Bright stars were important to the ancient Polynesians for navigation between the many islands and atolls of the Pacific Ocean. Low on the horizon, they acted as stellar compasses to assist mariners in charting courses to particular destinations. They also served as latitude markers; the declination of Sirius matches the latitude of the archipelago of Fiji at 17íS and thus passes directly over the islands each night.

Sirius served as the body of a "Great Bird" constellation called Manu, with Canopus as the southern wingtip and Procyon the northern wingtip, which divided the Polynesian night sky into two hemispheres.




Indians - North America and Alaska

Several cultures also associated the star with a bow and arrows. Many nations among the indigenous peoples of North America also associated Sirius with canines; the Seri and Tohono O'odham of the southwest note the star as a dog that follows mountain sheep, while the Blackfoot called it "Dog-face".

The Cherokee paired Sirius with Antares as a dog-star guardian of either end of the "Path of Souls". The Pawnee of Nebraska had several associations; the Wolf (Skidi) tribe knew it as the "Wolf Star", while other branches knew it as the "Coyote Star".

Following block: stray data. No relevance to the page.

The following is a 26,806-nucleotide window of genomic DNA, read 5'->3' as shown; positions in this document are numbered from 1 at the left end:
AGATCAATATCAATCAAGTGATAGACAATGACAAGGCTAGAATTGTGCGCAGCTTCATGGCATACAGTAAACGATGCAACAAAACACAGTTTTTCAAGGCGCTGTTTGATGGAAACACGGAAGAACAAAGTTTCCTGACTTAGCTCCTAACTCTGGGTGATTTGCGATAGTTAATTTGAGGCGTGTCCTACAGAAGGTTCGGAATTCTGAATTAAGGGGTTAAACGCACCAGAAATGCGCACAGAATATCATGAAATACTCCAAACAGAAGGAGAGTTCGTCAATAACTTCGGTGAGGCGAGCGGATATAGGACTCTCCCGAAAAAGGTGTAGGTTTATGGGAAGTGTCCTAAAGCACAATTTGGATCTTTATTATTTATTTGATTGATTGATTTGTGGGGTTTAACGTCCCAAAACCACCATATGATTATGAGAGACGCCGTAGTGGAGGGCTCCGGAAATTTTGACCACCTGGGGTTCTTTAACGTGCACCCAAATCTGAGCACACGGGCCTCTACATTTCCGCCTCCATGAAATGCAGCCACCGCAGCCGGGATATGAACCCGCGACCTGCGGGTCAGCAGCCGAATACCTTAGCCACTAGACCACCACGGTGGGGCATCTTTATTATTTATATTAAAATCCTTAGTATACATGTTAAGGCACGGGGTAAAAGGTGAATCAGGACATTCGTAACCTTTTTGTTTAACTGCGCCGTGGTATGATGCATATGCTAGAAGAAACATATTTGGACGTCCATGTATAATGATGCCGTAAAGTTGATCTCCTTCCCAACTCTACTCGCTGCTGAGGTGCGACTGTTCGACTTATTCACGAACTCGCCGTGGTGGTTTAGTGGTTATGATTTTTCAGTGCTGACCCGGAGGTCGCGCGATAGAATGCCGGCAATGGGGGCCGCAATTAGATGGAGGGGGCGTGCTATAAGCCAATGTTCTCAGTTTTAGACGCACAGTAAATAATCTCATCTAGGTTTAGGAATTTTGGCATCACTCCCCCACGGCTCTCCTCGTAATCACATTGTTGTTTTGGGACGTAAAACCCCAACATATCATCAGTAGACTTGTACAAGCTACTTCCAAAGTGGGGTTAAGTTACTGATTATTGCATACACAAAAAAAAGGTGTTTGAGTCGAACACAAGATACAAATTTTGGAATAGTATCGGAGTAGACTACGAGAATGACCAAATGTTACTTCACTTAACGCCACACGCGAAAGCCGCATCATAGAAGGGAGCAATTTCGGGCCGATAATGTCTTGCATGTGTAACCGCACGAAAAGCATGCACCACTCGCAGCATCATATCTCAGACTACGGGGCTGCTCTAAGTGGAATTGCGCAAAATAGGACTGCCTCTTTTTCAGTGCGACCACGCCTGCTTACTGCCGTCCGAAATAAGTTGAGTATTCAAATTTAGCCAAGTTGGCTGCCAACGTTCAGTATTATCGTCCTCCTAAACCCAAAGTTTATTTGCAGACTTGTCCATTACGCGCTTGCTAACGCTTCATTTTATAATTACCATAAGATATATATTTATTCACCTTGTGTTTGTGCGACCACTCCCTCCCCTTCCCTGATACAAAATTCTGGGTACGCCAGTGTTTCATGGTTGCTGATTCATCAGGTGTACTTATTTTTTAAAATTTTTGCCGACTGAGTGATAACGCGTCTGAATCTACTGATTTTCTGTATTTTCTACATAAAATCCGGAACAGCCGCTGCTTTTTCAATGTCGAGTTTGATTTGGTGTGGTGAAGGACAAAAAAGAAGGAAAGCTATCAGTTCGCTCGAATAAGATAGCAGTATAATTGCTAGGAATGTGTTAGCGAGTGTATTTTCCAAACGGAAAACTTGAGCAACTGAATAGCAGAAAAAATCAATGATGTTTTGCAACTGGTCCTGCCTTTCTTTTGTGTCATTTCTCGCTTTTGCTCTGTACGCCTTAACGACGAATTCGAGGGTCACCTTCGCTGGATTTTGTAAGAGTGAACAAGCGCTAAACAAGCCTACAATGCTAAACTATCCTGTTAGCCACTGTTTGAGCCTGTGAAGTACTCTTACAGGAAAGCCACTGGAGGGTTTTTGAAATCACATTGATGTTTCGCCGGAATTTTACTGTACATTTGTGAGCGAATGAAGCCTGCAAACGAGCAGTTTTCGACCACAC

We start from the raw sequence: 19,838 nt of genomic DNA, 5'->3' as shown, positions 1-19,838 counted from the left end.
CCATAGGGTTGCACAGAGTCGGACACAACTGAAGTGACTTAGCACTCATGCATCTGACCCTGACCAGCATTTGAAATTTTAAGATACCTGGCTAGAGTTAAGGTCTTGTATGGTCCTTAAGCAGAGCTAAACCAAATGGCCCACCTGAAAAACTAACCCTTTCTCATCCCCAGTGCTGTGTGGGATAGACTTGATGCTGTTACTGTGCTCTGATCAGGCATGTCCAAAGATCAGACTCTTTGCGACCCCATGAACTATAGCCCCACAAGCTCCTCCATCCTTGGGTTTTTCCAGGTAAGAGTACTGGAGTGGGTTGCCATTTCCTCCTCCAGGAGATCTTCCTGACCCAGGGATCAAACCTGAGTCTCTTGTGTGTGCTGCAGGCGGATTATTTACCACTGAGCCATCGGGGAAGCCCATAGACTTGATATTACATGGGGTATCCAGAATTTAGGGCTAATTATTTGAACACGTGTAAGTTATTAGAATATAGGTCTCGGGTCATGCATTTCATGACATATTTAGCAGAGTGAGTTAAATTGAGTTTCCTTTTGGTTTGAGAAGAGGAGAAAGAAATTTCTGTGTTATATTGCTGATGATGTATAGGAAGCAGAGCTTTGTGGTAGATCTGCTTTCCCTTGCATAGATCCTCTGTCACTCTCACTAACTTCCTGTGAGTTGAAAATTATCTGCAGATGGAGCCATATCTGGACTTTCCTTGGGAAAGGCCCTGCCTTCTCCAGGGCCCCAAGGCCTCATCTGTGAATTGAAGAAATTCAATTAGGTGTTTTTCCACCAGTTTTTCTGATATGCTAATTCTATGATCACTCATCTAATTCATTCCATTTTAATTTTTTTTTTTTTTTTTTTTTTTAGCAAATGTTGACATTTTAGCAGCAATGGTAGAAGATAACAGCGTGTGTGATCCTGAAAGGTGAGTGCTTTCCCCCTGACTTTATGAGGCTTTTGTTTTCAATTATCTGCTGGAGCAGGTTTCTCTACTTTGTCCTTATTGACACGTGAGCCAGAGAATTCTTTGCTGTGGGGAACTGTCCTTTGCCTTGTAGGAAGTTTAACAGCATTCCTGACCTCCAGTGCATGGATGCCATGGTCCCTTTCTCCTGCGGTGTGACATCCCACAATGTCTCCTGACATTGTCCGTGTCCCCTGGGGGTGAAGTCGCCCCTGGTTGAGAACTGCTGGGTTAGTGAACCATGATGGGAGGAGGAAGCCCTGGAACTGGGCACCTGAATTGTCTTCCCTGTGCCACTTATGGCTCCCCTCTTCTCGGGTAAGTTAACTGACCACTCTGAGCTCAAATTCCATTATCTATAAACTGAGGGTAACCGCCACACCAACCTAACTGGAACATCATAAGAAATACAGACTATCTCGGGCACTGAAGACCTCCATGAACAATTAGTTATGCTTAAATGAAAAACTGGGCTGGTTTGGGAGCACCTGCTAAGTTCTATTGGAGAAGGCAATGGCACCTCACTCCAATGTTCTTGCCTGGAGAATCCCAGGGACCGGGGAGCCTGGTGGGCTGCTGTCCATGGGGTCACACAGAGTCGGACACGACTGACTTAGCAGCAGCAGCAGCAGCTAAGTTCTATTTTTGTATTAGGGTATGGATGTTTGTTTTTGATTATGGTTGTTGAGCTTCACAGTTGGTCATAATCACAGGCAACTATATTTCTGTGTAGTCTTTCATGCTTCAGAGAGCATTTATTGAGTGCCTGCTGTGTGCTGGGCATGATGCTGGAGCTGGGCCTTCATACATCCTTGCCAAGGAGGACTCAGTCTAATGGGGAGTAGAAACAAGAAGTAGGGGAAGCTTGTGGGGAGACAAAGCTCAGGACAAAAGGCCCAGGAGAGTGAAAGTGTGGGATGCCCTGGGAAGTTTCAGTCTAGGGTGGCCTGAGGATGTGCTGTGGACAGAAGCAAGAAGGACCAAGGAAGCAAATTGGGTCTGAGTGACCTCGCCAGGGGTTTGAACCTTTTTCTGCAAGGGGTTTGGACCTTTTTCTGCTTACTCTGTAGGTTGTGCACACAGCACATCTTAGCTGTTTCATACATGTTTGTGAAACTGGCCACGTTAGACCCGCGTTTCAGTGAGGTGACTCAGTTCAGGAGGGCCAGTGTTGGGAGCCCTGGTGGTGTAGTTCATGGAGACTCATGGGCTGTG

Hopi Prophecy states, When the Blue Star Kachina (Sirius) makes its appearance in the heavens, the Fifth World will emerge.

Further north, the Alaskan Inuit of the Bering Strait called it "Moon Dog".




Pseudoscience


In Theosophy, it is believed the Seven Stars of the Pleiades transmit the spiritual energy of the Seven Rays from the Galactic Logos to the Seven Stars of the Great Bear, then to Sirius. From there is it sent via the Sun to the god of Earth (Sanat Kumara), and finally through the seven Masters of the Seven Rays to the human race.


In the astrology of the Middle Ages, Sirius was a Behenian fixed star, associated with beryl and juniper. Its kabbalistic symbol was listed by Heinrich Cornelius Agrippa.


Sirius is a BLUE-white star - the color of electricity. Reality is created by electromagnetic Consciousness grids.


Ancient aliens from Sirius were allegedly BLUE - their descendants thought of as bluebloods or royalty.




ASTRONOMY INDEX


ALPHABETICAL INDEX


CRYSTALINKS HOME PAGE


PSYCHIC READING WITH ELLIE


2012 THE ALCHEMY OF TIME